• Join over 1.2 million students every month
  • Accelerate your learning by 29%
  • Unlimited access from just £6.99 per month

Is Trade Liberalisation a Friend or Foe of Australia ?

Extracts from this document...


Through Australia's history, the country has had a long journey in its manufacturing protection. Tariffs are the most common method of protection around the world. Australia has successfully implemented import tariffs on imported goods. Although tariffs are a form of revenue to the government, this paper will examine that revenue gains from imports are no different than a beggar-thy neighbour policy. Most of the international trade theories are more or less related to the Ricardo's "comparative advantage" theory. The theory is primarily based on the rule that countries should produce (export) what they are best at. So trade can as a result can make both nations more productive and have a more stable economic situation and gain more revenue, as they will no longer be trying to produced some goods which they could otherwise import more cheaply then they could produce themselves. By no longer trying to produce the products they can import cheaper it as a result will increase both country's GDP's (Growth Domestic Product) and lend itself to a higher standard of living. Even though free trade can help develop nations, there are plenty of arguments against tariff cuts and decline in protectionism. ...read more.


It should be noted that the 1991 Statement came in the midst of a recession. Import quotas for PMV were ended in 1 988 and TCF in 1993. In addition, In Australia, they include the effect of persistent analysis and commentary by the independent statutory authority (first the Tariff Board and then its successors, the Industries Assistance Commission, the Industry Commission and the current Productivity Commission), better measures of average tariffs and non-tariff measures and last and most fundamentally the influence of economic theorist who have finally persuaded more and more people and groups that trade liberalisation is in the national interest. During 1977-1988, Corden (1996) states that the government received only two commission report whereas it received 32 reports on what should be done for tariff rates and international trade. Therefore this is highly relevant and it needs to be taken into consideration among the other economical related issues on why the protection has fluctuated but mostly declined over the years. It is known that currency depreciations cause imported good to be more expensive for domestic buyers. Depreciation also leads growth in exports. According to Corden (1986. pg.148), due to the decline in the terms of trade, during 1985-1986 the dollar significantly depreciated and as a result, domestic manufacturers and export industries ...read more.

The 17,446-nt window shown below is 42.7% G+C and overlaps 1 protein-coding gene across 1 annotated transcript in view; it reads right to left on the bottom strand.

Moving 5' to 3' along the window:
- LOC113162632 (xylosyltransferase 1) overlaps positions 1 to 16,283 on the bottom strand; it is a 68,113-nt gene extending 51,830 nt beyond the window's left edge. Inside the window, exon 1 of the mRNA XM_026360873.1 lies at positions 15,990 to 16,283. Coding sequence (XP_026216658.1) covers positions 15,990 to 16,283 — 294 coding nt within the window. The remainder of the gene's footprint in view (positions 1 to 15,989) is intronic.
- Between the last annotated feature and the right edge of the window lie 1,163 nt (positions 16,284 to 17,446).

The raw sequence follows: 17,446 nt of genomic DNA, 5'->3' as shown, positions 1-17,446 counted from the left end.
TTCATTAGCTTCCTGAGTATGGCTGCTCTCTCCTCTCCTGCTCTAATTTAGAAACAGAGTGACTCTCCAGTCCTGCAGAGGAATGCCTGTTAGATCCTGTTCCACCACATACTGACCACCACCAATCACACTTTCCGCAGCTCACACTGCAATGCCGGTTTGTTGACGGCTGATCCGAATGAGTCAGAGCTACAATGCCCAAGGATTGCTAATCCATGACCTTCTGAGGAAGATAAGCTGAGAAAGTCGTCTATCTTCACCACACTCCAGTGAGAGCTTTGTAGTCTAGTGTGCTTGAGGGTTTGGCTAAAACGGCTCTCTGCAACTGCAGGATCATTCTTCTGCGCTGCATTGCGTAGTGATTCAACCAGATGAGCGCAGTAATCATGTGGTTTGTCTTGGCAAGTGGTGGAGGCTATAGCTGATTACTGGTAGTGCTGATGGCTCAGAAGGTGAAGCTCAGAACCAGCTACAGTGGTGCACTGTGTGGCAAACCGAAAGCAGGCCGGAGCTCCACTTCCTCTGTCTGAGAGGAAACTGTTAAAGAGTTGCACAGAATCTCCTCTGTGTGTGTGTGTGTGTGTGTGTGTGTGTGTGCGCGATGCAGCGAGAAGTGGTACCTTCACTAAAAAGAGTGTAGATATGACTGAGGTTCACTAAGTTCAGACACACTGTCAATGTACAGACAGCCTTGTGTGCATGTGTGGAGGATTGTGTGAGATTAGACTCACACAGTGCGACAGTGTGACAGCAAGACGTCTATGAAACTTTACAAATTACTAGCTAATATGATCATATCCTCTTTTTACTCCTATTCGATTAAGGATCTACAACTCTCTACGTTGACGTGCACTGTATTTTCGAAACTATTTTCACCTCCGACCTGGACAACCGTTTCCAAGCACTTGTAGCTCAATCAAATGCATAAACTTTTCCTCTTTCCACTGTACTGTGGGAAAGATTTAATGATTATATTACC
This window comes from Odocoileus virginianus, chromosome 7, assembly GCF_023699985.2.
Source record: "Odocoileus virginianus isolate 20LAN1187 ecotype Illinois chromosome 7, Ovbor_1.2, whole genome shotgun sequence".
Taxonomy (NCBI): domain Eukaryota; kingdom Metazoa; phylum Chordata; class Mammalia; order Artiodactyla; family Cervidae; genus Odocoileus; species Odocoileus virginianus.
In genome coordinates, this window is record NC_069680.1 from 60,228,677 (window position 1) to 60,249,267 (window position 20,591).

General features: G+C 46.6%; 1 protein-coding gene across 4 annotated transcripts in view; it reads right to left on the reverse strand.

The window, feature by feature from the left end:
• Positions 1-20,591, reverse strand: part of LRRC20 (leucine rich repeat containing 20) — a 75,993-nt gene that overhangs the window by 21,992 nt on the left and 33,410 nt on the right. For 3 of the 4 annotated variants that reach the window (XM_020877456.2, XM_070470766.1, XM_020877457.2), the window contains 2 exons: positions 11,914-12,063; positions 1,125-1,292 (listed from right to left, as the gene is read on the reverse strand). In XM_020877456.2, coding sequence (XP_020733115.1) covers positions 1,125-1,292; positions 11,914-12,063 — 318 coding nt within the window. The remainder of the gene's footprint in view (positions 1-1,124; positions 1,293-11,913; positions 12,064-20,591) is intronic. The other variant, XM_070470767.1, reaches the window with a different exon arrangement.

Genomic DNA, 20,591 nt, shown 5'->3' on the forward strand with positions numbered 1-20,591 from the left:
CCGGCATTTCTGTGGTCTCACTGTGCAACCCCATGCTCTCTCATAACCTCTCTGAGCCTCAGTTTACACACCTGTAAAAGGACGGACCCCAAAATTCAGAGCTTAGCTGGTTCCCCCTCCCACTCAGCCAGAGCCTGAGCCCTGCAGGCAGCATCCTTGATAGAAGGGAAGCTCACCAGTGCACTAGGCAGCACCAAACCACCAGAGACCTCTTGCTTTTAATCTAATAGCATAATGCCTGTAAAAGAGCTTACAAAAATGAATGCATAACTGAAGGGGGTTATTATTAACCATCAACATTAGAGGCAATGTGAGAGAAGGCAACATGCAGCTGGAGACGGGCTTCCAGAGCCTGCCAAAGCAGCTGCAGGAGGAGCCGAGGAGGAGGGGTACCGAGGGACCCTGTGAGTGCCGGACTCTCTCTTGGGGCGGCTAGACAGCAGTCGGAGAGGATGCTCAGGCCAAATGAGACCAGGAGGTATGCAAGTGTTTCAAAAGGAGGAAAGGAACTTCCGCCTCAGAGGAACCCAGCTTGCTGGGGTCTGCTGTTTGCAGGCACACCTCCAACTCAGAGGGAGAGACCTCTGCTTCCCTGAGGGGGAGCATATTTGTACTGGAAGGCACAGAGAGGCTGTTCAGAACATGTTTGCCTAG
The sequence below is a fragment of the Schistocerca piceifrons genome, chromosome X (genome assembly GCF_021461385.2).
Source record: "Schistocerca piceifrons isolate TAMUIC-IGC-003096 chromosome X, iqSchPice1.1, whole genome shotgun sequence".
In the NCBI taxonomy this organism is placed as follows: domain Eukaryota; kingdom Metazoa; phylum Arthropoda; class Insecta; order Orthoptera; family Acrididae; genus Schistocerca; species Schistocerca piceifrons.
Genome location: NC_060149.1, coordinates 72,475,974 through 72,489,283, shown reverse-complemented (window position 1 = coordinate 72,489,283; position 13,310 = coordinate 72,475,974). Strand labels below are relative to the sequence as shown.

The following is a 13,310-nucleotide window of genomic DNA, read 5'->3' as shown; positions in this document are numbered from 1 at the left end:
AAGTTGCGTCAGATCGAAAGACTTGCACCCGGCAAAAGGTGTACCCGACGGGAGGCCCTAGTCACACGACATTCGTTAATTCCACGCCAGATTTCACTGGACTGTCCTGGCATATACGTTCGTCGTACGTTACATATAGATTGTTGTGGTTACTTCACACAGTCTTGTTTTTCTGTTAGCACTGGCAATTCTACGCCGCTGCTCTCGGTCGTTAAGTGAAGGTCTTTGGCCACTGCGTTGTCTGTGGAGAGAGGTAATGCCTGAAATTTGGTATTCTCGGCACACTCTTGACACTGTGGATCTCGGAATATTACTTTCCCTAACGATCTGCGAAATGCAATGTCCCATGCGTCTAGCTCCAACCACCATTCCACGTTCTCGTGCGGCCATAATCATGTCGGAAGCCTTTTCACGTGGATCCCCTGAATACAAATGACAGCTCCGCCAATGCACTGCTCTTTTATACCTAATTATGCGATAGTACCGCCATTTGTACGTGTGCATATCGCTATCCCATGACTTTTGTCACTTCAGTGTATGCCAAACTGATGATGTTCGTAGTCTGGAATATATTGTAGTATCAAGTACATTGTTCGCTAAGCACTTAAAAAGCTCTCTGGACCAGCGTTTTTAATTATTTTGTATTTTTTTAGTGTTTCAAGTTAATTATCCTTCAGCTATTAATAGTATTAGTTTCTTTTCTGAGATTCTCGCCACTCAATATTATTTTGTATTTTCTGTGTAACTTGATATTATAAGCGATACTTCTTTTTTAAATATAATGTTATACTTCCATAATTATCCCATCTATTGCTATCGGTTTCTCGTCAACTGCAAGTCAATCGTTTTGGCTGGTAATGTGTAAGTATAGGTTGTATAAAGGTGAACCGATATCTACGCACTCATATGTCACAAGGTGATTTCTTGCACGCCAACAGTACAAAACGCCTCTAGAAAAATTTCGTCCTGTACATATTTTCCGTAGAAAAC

Australia `s protectionist actions did harm the country in the past. It is very likely that if a country implements trade barriers on other countries they will also be subjected trade barriers by other nations. As a result of this action in the end both countries will loose. In the course current depreciation of Australian dollars due to the world economical crisis, it would be beneficial for Australia to liberalise its economy more than it has ever attempted. The reason why Australia should liberalise more is simply, the depreciation of the Australian dollar will attract foreigners. Hence, Australia can export its goods that have comparative advantage; however, it will be hard to conclude that it also will attract importers due to Australian dollar devaluation. Once again in terms of the economy, it is about a decision making process where pros and cons must always be considered. However, this gain is likely to help Australian economy more than its loss on imports. In relation to imported goods, the Australian domestic economy will be less competitive against imports because lack of competition. On the other hand, this export-orientated situation will lead to decrease unemployment by employing more people within the local industry. Graph 1: Effective Rates of Protection in Australia Source : Productivity Commission, Protectionism Review2001-02 Table 2: ERP Rates Compared 1989-90 to 1996-97 Source : ABS (Australian Bureau of Statistics. ...read more.